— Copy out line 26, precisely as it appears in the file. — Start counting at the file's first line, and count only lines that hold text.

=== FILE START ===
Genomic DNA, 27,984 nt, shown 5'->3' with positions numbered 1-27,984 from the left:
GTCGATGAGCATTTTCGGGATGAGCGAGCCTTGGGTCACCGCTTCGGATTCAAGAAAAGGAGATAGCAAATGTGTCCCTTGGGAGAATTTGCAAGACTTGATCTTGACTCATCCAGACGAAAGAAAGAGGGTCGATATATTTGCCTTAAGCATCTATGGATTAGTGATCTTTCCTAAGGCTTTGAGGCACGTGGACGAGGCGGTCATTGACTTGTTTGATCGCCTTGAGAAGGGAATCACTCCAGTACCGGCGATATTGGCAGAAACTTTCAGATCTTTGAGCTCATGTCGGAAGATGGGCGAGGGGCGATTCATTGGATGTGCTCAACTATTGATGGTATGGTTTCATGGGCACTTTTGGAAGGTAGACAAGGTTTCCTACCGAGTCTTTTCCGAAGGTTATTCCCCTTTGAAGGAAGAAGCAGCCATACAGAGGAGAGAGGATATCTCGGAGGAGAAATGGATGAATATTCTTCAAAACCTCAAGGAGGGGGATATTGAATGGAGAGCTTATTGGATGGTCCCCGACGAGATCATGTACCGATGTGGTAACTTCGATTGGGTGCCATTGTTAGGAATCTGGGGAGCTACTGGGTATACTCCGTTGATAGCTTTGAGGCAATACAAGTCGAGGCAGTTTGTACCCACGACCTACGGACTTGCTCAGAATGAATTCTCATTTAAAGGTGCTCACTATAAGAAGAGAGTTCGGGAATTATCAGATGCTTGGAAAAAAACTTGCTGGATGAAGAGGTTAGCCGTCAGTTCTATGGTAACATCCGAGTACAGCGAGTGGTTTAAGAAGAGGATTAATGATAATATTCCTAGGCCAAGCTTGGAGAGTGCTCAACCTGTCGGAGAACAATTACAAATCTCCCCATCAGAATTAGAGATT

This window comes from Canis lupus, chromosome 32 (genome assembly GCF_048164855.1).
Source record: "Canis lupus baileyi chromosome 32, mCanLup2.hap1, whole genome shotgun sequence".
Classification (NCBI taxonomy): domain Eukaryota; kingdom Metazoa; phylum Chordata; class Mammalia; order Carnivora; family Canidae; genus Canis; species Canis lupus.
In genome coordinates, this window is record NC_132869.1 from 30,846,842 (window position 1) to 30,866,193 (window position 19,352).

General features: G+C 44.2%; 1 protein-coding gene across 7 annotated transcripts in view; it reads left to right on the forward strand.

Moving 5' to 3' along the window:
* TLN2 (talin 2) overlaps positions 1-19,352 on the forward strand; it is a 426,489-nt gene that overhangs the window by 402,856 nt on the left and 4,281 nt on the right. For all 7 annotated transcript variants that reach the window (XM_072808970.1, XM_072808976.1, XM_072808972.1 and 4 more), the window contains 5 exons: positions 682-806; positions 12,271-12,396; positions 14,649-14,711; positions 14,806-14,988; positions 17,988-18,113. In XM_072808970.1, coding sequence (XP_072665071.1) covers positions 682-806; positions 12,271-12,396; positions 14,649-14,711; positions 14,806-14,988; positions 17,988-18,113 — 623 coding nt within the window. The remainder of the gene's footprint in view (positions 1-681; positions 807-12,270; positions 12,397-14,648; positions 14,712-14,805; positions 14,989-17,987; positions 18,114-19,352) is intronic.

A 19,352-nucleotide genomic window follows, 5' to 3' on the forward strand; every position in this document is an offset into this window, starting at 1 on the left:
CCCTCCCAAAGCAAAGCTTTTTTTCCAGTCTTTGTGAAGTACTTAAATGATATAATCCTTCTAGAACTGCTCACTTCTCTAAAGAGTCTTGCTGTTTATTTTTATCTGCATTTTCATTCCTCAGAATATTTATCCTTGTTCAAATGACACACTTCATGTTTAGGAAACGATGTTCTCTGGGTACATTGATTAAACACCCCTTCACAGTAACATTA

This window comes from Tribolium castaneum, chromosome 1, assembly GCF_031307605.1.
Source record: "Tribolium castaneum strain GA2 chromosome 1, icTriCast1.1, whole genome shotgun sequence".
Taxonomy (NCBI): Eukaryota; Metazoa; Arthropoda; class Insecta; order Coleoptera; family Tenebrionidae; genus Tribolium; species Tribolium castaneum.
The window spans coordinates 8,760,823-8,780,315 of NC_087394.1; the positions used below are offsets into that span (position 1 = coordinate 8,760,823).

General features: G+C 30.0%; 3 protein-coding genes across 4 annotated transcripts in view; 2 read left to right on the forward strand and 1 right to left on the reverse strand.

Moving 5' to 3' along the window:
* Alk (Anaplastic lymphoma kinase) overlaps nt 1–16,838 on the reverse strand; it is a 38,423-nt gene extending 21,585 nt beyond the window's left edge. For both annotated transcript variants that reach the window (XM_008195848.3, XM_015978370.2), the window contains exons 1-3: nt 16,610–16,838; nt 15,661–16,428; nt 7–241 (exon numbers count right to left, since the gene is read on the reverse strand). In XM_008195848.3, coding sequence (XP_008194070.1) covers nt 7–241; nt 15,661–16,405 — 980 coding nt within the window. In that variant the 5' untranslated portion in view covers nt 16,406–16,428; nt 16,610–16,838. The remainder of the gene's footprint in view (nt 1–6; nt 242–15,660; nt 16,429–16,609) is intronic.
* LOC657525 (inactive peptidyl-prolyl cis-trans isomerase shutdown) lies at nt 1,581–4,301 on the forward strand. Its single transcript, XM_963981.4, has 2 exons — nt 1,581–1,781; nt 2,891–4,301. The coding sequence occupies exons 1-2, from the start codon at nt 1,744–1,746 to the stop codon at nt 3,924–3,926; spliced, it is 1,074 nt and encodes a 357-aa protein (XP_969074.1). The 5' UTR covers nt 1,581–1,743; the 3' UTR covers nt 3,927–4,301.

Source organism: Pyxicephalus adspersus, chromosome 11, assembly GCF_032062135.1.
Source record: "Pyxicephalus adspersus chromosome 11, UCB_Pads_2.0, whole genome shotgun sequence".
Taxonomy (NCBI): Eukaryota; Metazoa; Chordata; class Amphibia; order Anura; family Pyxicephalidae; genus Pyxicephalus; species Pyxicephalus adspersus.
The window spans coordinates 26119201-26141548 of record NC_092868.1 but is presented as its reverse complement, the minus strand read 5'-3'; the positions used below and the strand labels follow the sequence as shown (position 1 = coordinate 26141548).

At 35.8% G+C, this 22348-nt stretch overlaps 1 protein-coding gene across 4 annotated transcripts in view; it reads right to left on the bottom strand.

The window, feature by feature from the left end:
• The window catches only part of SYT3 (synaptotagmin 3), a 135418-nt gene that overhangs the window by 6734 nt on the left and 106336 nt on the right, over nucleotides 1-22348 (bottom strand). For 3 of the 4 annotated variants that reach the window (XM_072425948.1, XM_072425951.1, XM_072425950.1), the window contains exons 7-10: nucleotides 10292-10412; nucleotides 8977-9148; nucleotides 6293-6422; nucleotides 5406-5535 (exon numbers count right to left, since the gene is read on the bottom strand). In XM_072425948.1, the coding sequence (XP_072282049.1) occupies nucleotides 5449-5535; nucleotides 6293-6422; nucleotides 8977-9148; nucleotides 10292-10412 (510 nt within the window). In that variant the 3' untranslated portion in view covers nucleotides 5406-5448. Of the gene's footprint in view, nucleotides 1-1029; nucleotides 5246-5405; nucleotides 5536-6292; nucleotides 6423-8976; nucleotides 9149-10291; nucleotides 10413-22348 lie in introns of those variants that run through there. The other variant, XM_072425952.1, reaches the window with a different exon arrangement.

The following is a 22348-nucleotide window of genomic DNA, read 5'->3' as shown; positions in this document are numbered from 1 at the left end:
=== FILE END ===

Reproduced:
• The window catches only part of SYT3 (synaptotagmin 3), a 135418-nt gene that overhangs the window by 6734 nt on the left and 106336 nt on the right, over nucleotides 1-22348 (bottom strand). For 3 of the 4 annotated variants that reach the window (XM_072425948.1, XM_072425951.1, XM_072425950.1), the window contains exons 7-10: nucleotides 10292-10412; nucleotides 8977-9148; nucleotides 6293-6422; nucleotides 5406-5535 (exon numbers count right to left, since the gene is read on the bottom strand). In XM_072425948.1, the coding sequence (XP_072282049.1) occupies nucleotides 5449-5535; nucleotides 6293-6422; nucleotides 8977-9148; nucleotides 10292-10412 (510 nt within the window). In that variant the 3' untranslated portion in view covers nucleotides 5406-5448. Of the gene's footprint in view, nucleotides 1-1029; nucleotides 5246-5405; nucleotides 5536-6292; nucleotides 6423-8976; nucleotides 9149-10291; nucleotides 10413-22348 lie in introns of those variants that run through there. The other variant, XM_072425952.1, reaches the window with a different exon arrangement.